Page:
The biggest battle is to get schools to understand students need to follow through with treatment, Coffing said.
“It (the policy) will cover pretty much everyone,” Mellon said. “At least 80 percent of the student population, if not more.”
The test will include a urine analysis, which will be monitored to a certain extent, he said. There is a policy in place for a test being tampered. Students will be able to ask for a retest and parents will also be able to request that their children be tested for drugs.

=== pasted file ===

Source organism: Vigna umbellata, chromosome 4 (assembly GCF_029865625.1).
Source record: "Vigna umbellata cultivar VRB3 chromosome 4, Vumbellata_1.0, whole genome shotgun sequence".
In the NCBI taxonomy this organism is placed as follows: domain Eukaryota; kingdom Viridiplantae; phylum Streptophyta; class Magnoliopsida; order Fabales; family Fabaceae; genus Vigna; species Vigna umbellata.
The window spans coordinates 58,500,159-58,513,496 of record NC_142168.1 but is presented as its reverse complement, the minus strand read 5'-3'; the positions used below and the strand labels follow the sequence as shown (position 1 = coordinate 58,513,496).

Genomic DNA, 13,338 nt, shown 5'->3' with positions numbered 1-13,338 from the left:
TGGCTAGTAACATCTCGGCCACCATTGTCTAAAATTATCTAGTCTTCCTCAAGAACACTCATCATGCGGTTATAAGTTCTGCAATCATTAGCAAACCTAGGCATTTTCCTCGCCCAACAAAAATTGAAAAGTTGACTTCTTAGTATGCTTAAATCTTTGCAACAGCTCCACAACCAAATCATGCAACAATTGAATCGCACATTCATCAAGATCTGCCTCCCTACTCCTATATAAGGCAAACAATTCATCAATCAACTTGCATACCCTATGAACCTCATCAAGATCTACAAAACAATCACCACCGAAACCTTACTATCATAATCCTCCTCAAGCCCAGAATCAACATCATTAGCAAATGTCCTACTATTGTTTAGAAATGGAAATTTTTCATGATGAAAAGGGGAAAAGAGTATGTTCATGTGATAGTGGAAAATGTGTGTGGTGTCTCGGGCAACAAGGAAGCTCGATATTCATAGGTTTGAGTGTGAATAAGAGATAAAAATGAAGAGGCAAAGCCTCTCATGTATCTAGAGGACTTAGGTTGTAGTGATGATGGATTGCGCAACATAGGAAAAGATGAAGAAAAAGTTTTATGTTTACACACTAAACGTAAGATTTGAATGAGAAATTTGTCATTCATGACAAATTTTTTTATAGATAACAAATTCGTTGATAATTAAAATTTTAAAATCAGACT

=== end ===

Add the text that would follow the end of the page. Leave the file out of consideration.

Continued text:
Mellon hopes it’s more of an education process, not a learning experience. “I hope students don’t have to learn the hard way,” he said.
“Saying ‘don’t do drugs’ doesn’t work,” Coffing said. “What the school is doing is very proactive. I’m glad to hear it and hope the idea snowballs down to other schools.”
If anyone has questions after reading through the school’s policy, they can call the school, Mellon said.
Students will begin school Aug. 14, a few weeks before the drug testing begins in September.